I've been very overdue on covering some of the books I read last year. I have a short little stack taunting me in my office. I didn’t want to just file them away (keep or garage sale?) until I mentioned them in some way.
One of the good things about contest submissions and their fees of late is that some publishers will now send you free books or subscriptions to their magazines as compensation for your submission fee. This is how I got the following two books:
This book was one of my favorite books of poetry last year. Olstein makes a steady study of perception, border zones, edges, fences, ("a crackling on the radio moving into silence) and she does so with graceful particularness and narrative experimentation. She studies tipping points, sleep’s edge (in the same way Proust explored it), wind shifts, the cusp of change, “the tensile strength of the moment.” Often she does this by weaving ethereal narratives together into poems that become slightly haunting.
From "Dear On Absent This Long While"
When I made it half-way through, my notes say I was getting fatigued of exploring this idea. But then amazingly there were great poems after that, like the long poem "Guide to Self Hypnosis," "Parable of Grief" and "Metaphor Will Get You Everywhere."
This is a book however where the titles seem unrelated to the poems.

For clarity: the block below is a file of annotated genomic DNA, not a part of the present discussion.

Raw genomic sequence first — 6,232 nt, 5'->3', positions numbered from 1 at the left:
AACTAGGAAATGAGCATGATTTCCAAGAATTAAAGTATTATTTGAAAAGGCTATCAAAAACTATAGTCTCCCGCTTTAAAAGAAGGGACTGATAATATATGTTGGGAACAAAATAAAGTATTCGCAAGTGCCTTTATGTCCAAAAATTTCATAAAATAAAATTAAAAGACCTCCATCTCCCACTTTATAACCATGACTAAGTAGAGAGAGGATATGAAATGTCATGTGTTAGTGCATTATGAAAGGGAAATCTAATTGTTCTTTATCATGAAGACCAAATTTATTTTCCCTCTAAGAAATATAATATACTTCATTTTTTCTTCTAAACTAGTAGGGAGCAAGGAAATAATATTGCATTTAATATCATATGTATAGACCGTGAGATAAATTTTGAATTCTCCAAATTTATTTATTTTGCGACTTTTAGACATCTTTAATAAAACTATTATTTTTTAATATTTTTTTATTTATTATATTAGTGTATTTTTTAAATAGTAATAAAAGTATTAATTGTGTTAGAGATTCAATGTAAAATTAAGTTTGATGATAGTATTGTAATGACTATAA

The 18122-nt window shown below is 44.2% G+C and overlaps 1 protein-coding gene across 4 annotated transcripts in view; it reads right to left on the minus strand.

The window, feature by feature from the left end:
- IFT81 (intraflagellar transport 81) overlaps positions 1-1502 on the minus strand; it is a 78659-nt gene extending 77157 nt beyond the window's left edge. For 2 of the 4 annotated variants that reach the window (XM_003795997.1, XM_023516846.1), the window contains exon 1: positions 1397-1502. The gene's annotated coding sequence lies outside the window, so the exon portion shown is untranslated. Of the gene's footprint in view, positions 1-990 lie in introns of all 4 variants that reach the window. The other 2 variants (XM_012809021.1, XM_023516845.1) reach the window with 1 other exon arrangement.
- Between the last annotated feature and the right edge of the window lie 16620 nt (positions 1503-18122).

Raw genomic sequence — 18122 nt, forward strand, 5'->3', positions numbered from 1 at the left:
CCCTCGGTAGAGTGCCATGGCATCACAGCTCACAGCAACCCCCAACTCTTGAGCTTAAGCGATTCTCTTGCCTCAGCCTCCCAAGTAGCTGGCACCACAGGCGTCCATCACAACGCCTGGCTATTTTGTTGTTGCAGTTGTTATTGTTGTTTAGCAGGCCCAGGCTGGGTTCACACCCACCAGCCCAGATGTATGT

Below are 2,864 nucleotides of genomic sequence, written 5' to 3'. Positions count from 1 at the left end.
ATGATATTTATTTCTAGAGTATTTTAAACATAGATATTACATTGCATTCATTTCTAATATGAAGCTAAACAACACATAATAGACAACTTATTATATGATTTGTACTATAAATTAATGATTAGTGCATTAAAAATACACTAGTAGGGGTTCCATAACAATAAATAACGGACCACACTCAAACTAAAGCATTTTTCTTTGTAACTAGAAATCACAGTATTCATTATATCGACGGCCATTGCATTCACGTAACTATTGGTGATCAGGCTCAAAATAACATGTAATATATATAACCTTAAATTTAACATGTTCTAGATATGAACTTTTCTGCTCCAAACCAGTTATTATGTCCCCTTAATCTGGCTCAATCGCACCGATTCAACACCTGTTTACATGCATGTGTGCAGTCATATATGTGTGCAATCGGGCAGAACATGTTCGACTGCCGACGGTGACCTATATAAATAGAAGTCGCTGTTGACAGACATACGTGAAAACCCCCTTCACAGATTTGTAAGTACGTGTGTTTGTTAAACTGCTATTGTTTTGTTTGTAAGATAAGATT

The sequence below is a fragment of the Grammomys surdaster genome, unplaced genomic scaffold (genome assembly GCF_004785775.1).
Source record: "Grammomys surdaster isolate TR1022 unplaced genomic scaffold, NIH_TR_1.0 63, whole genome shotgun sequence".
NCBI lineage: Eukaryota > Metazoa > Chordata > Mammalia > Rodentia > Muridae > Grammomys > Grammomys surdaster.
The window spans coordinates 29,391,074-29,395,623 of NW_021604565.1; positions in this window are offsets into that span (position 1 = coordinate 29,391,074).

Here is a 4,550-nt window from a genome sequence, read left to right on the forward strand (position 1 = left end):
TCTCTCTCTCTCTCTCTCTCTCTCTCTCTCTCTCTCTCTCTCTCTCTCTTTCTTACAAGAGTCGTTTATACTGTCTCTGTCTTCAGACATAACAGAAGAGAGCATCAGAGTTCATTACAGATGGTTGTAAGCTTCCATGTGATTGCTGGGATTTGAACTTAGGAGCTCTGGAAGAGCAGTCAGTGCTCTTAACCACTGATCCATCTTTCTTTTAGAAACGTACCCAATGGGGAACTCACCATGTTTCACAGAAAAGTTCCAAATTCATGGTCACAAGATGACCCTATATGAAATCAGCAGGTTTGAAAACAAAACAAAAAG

However, I didn't. The poems try way too hard to be smart and you find yourself in a tangle of obscure, italicized references. She’s also too conversational for my taste.
An example from "The Visionary Under the Knife"
"…The needle stops. The doctor
The language feels flat as opposed to simple and the line breaks don’t seem very interesting. Also, the day-to-day content didn’t draw out anything spiritually or philosophically relevant. There were no lessons of language. She seemed to have the confidence of knowing without searching.Toward the end of the book there is a crown of sonnets about Elvis. Since I love sonnet crowns and pop culture poems, I felt sure to like this, but again I didn’t.
The Academy of American Poets sends members a book every year, the winner of the Walt Whitman Award. For 2015 it was the same-different by Hannah Sanghee Park. Rae Armantrout was the judge which gives you a hint that this book might end up being the same-different language type fun.
For a sample of these language experiments, the first few poems are titled “Another Truth” “And a Lie” “One Truth” “And a Lie.”
From the end of "T/F"
Poems are word play and etymology fun although some of it's make-believe etymology. There are playful, lazy hearings and cliché weaves, folk tale riffs, muses on the jackalope. I have to say her endings always feel good but I didn’t check a single poem to re-read later.
The book is oddly designed, too. Only every other page had page numbers printed like this “22/23.” I guess it’s the same different as well.